For their second participation in The European Fine Art Fair (TEFAF) (13-22 March), Didier Claes
will help us discover three masks from the famous collection of Dr. Alex Rafaeli: one previously unshown mask by the "Master of Bouaflé", a Kwélé mask from Gabon along with a Yaouré mask from Ivory Coast.
Here History is written with a capital H: The mask of the "Master of Bouaflé" in fact belonged to one of the greatest figures of modern art: Paul Guillaume (1891-1934), whose dealings included works by Soutine, Modigliani, Derain, Picasso, Matisse and Van Dongen, and who was also a pioneer in the discovery of African art in the West.
As a preview, and exclusively, Didier Claes shows us three masterpieces:
Alex Rafaeli had an extraordinary life, which is the least one can say...
Born in Riga (capital of present - day Latvia) in 1910, he experienced both the last years of the Russian Empire and the 1917 revolution. The eldest son of Communist parents, as a teenager he became deeply persuaded of the need for a Jewish state in Palestine, having been the sad witness of pogroms.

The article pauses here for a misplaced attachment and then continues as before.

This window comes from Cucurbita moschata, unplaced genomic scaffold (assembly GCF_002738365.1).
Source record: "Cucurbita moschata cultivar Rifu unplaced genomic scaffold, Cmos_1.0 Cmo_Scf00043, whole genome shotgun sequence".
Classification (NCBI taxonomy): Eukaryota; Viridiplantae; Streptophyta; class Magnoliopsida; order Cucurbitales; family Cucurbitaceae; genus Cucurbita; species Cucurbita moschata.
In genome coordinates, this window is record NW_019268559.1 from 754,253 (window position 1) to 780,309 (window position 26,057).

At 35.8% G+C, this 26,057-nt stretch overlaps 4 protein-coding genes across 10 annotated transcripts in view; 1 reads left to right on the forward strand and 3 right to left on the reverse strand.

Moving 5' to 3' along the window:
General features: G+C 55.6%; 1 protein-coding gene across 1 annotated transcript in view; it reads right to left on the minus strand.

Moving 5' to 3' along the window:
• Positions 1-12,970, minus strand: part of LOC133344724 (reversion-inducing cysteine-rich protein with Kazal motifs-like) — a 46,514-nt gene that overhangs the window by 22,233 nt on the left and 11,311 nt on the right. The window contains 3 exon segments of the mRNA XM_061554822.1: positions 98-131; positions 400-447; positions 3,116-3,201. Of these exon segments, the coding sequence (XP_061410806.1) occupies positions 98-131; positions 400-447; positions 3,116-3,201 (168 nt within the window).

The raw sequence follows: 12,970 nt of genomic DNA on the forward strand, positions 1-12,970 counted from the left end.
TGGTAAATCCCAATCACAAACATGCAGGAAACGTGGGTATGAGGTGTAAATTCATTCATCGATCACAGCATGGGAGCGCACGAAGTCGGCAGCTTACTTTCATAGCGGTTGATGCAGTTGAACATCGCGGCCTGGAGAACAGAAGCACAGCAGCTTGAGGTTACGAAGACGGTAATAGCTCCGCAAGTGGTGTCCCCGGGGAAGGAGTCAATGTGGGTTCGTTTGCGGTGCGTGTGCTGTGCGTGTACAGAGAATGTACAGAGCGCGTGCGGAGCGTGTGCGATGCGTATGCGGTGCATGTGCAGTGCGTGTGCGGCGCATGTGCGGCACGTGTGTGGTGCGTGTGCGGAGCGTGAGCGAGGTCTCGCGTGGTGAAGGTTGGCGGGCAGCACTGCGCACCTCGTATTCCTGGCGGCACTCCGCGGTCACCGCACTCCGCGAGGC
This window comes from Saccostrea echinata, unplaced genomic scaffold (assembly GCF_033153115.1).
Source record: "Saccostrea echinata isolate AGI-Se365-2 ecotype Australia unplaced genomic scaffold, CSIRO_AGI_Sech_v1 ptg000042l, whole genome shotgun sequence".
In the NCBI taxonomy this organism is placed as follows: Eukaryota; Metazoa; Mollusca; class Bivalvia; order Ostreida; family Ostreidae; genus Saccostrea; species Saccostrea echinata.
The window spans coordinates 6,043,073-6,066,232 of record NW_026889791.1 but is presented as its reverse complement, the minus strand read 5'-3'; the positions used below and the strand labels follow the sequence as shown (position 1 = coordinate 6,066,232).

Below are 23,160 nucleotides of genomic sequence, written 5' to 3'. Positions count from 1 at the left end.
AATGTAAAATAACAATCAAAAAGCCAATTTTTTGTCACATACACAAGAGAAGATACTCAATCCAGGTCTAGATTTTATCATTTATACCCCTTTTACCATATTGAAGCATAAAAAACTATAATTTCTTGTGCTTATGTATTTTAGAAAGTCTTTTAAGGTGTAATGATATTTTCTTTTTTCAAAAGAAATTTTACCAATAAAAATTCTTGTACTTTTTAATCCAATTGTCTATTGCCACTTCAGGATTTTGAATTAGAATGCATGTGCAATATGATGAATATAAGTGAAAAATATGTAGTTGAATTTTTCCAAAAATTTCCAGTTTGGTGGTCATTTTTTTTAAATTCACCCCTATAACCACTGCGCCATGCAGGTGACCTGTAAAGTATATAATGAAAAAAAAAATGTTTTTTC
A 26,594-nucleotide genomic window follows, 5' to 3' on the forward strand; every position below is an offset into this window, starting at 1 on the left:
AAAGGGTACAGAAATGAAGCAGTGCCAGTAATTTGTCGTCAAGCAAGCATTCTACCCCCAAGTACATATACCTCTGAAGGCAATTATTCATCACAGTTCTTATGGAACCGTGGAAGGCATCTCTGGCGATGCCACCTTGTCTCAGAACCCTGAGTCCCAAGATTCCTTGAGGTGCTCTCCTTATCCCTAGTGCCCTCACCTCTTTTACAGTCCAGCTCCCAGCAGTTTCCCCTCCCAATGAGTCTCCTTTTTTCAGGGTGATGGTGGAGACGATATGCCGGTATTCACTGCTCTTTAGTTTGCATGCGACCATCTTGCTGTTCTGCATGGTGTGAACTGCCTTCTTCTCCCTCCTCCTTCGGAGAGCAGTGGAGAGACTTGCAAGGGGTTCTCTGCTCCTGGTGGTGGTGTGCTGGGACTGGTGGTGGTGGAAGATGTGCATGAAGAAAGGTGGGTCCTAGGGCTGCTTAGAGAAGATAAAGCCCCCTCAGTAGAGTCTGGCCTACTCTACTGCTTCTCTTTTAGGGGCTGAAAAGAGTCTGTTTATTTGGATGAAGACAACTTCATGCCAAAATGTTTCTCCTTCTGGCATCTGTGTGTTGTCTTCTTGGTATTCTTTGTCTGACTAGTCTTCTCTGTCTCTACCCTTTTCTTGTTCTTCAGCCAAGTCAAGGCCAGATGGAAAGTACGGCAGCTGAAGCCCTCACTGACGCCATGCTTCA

He set foot in Jerusalem for the first time in 1933, and settled there for good in 1954. Between those two dates he travelled a great deal.
Arriving in the United States in 1940, he joined the US army in 1943 and took part in the Normandy landings, a link, for him, with France he spoke fluent French.
His wife, Esther Rafaeli, explains that after settling for good in Israel, he took the time to enlarge his collection of African masks : " He had time to develop his interest in art and to expand our collection of paintings and African masks ", in Rafaeli A Eulology (Colloquium June 17 2007, Weyman Institute, New York).
He would further develop his collection through exhibitions, first in 1953 at the National Museum Bezalel in Jerusalem (that show would subsequently move to Tel Aviv), then, in 1955, at the Museum of Modern Art in Haifa. Featuring in the first of those shows, the three masks which Didier Claes is presenting at the TEFAF were thus part of Alex Rafaelis earliest acquisitions, probably made before the outbreak of the Second World War, in 1939.
This hypothesis is corroborated by the mention, in the catalogues for exhibition, coming from the former collection of Paul Guillaume, for at least one of those pieces.